A.P. INDY was seemingly born to greatness. He was sired by Triple Crown Winner SEATTLE SLEW. His successful dam (mother), WEEKEND SURPRISE, was no surprise, as she was sired by SECRETARIAT, another Triple Crown Champion.

Wealthy, ambitious owners will pay massive sums for such regal bloodlines, so it was no surprise that Japanese owner Tomonori Tsurumaki went to $2.9 million dollars before the auctioneer’s hammer fell at the Keeneland July yearling sale in 1990.

Trainer Neil Drysdale was thrilled when the top prospect was sent to his barn. He believed the youngster could be special, but only time would tell.

“You can never know,” Drysdale said. “But the ability the horse demonstrated was phenomenal and obviously he had the pedigree and the looks, so those are the three things you are looking for.”

But, A.P. INDY lacked one element that cost him dearly when ranking the best of the best – luck.

He capped his 2-year-old season by taking the Hollywood Futurity. When he rolled in the Santa Anita Derby early in his 3-year-old campaign, it appeared the 1992 Kentucky Derby would be his for the taking.

But Drysdale noticed that something was amiss. Furious efforts to tend to a quarter crack the night before the Derby were to no avail.

The decision was made to scratch him the morning of the Run For The Roses.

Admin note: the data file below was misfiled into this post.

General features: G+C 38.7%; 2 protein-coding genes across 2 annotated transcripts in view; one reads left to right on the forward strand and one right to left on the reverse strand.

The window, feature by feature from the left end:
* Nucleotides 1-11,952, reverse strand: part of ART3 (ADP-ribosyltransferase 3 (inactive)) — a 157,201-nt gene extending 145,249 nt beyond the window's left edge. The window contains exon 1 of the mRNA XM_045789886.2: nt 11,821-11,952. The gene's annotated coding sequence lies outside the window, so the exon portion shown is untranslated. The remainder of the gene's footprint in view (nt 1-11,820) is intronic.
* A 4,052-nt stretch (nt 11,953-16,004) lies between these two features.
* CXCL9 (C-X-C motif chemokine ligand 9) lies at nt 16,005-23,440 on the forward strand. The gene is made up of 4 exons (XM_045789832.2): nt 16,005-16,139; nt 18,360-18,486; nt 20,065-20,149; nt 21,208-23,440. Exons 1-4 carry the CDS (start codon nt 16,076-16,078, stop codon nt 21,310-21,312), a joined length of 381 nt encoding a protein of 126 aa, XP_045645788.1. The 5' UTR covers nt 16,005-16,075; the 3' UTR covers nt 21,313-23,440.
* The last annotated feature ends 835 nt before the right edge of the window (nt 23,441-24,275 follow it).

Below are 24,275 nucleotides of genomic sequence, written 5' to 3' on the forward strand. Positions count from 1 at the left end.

“He was too valuable a horse to risk running when he was not quite right,” said Drysdale, adding, “On form, he would have Won it quite easily.”

While the decision to scratch A.P. INDY hours before the most important start of his life had to be gut-wrenching for Drysdale and his staff, he took it in stride.

“There is not much you can do. You can’t second-guess yourself,” he said. “As a trainer, you’re trying to solve the problem and move on to the next race.”

The decision was made to bypass the Preakness as well. A.P. INDY then turned a Victory in the Peter Pan Stakes into an ideal prep for his Triumph in the Belmont Stakes. He sealed top 3-year-old and Horse of the Year honors by triumphing in the Breeders’ Cup Classic.

He was retired to Lane’s End Farm, near Versailles, Kentucky at the close of his 3-year-old season with little left to prove. He Won 8 of 11 starts with one 3rd-place finish, while earning $2,979,815 during his racing career. Jockey Eddie Delahoussaye was aboard for all eleven of his starts.

Among the hundreds of Thoroughbreds to pass through Drysdale’s barn, A.P. INDY will never be forgotten.

“He was a gorgeous horse, a very exciting horse to be around,” the trainer said. “He knew he was the monster of the universe. He knew he was strong and powerful and he was a bit of a bully.”

Caretakers were on high alert around A.P. INDY, keenly aware of his imposing presence. They always made certain to give him the space he demanded.

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